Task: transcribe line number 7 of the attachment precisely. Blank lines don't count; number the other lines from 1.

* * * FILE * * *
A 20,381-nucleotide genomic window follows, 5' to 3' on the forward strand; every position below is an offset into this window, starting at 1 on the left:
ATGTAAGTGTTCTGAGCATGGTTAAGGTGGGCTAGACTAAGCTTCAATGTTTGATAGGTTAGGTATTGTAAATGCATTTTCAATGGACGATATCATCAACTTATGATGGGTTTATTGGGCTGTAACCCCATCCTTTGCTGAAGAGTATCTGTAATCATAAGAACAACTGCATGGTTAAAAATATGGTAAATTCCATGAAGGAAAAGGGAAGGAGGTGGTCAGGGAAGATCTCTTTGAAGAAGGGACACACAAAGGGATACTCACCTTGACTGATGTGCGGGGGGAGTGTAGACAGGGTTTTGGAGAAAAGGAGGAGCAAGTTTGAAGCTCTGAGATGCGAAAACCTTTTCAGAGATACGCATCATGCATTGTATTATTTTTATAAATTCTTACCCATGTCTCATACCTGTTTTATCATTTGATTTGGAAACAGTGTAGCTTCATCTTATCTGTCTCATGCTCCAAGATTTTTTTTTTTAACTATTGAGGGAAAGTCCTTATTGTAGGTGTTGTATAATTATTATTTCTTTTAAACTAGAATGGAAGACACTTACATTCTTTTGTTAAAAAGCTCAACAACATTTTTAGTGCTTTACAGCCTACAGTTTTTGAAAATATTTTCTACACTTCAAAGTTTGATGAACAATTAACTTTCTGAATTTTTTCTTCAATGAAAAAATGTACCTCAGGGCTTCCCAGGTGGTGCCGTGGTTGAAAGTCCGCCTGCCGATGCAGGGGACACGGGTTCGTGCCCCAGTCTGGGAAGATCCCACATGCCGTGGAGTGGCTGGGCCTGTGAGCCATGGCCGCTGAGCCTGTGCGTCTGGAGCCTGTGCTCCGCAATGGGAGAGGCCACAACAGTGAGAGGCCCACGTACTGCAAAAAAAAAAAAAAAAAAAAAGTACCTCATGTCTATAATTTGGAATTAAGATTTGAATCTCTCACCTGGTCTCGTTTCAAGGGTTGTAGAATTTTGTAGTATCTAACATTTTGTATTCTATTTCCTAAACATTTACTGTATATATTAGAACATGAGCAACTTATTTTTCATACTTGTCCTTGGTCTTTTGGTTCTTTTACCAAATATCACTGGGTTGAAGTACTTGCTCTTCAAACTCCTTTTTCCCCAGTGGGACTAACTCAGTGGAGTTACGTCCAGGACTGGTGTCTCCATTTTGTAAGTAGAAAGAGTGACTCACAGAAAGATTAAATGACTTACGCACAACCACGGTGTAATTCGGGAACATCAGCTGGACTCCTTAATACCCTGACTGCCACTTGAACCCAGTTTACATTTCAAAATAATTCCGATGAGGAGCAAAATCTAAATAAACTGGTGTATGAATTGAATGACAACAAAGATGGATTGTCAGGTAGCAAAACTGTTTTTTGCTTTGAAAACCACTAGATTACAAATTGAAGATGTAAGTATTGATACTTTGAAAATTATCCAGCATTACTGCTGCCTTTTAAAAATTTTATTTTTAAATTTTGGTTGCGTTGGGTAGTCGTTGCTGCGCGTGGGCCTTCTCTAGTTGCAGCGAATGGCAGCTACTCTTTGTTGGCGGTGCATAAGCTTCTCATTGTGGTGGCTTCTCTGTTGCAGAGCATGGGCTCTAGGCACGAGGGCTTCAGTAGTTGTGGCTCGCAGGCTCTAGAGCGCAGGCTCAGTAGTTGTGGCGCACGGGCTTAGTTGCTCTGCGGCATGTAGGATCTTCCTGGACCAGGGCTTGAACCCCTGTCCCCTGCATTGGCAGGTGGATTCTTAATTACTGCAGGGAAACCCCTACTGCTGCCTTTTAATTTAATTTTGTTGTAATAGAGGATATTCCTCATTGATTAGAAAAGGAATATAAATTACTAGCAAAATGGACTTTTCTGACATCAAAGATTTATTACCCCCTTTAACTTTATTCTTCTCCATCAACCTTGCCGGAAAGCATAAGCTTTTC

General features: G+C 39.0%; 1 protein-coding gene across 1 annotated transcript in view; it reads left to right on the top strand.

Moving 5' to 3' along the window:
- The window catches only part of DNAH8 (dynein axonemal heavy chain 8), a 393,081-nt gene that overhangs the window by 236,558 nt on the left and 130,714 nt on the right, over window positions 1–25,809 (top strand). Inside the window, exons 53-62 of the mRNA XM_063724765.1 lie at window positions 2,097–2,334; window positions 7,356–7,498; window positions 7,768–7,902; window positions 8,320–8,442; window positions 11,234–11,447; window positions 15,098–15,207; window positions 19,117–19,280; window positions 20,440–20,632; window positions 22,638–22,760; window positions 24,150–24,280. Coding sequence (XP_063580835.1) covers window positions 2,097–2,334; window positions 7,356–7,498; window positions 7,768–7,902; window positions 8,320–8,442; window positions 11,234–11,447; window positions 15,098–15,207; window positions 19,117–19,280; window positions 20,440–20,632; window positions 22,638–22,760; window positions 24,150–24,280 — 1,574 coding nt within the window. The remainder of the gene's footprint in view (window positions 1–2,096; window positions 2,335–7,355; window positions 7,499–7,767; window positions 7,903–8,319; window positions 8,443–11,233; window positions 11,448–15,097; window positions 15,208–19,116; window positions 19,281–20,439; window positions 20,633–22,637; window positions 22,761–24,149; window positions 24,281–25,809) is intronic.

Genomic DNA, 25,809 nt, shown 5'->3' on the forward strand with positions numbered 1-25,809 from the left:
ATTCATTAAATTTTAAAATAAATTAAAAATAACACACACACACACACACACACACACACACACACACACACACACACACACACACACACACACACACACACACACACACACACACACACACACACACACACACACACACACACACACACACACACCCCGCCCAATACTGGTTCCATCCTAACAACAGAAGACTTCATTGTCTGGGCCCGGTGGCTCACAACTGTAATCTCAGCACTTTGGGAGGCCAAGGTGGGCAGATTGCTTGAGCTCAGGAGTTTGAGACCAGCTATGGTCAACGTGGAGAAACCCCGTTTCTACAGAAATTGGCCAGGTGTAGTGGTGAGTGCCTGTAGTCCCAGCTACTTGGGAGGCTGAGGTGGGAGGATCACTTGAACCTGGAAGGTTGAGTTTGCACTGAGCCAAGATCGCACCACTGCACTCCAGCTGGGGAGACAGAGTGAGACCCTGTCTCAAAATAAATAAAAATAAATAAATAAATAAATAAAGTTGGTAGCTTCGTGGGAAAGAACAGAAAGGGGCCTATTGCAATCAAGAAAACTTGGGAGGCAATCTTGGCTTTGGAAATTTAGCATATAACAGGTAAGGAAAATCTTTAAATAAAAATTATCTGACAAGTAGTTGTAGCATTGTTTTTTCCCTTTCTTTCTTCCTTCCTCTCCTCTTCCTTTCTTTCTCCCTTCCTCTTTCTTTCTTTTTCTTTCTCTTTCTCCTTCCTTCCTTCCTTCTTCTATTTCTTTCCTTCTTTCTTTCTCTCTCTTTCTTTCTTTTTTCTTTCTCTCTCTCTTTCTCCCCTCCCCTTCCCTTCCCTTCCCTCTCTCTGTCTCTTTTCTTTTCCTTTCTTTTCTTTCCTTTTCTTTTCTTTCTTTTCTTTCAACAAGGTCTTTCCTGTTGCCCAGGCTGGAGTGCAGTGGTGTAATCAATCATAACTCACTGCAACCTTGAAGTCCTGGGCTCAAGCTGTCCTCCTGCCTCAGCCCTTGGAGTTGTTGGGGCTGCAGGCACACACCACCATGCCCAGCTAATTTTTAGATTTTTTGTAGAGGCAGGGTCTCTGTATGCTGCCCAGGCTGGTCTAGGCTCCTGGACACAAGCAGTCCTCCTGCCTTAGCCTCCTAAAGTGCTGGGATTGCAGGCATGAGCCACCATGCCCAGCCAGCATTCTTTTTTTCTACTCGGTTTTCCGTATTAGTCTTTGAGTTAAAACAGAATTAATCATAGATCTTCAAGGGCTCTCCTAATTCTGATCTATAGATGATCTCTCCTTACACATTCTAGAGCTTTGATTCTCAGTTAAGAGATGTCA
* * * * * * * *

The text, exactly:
ATTCATTAAATTTTAAAATAAATTAAAAATAACACACACACACACACACACACACACACACACACACACACACACACACACACACACACACACACACACACACACACACACACACACACACACACACACACACACACACACACACACACACACACCCCGCCCAATACTGGTTCCATCCTAACAACAGAAGACTTCATTGTCTGGGCCCGGTGGCTCACAACTGTAATCTCAGCACTTTGGGAGGCCAAGGTGGGCAGATTGCTTGAGCTCAGGAGTTTGAGACCAGCTATGGTCAACGTGGAGAAACCCCGTTTCTACAGAAATTGGCCAGGTGTAGTGGTGAGTGCCTGTAGTCCCAGCTACTTGGGAGGCTGAGGTGGGAGGATCACTTGAACCTGGAAGGTTGAGTTTGCACTGAGCCAAGATCGCACCACTGCACTCCAGCTGGGGAGACAGAGTGAGACCCTGTCTCAAAATAAATAAAAATAAATAAATAAATAAATAAAGTTGGTAGCTTCGTGGGAAAGAACAGAAAGGGGCCTATTGCAATCAAGAAAACTTGGGAGGCAATCTTGGCTTTGGAAATTTAGCATATAACAGGTAAGGAAAATCTTTAAATAAAAATTATCTGACAAGTAGTTGTAGCATTGTTTTTTCCCTTTCTTTCTTCCTTCCTCTCCTCTTCCTTTCTTTCTCCCTTCCTCTTTCTTTCTTTTTCTTTCTCTTTCTCCTTCCTTCCTTCCTTCTTCTATTTCTTTCCTTCTTTCTTTCTCTCTCTTTCTTTCTTTTTTCTTTCTCTCTCTCTTTCTCCCCTCCCCTTCCCTTCCCTTCCCTCTCTCTGTCTCTTTTCTTTTCCTTTCTTTTCTTTCCTTTTCTTTTCTTTCTTTTCTTTCAACAAGGTCTTTCCTGTTGCCCAGGCTGGAGTGCAGTGGTGTAATCAATCATAACTCACTGCAACCTTGAAGTCCTGGGCTCAAGCTGTCCTCCTGCCTCAGCCCTTGGAGTTGTTGGGGCTGCAGGCACACACCACCATGCCCAGCTAATTTTTAGATTTTTTGTAGAGGCAGGGTCTCTGTATGCTGCCCAGGCTGGTCTAGGCTCCTGGACACAAGCAGTCCTCCTGCCTTAGCCTCCTAAAGTGCTGGGATTGCAGGCATGAGCCACCATGCCCAGCCAGCATTCTTTTTTTCTACTCGGTTTTCCGTATTAGTCTTTGAGTTAAAACAGAATTAATCATAGATCTTCAAGGGCTCTCCTAATTCTGATCTATAGATGATCTCTCCTTACACATTCTAGAGCTTTGATTCTCAGTTAAGAGATGTCA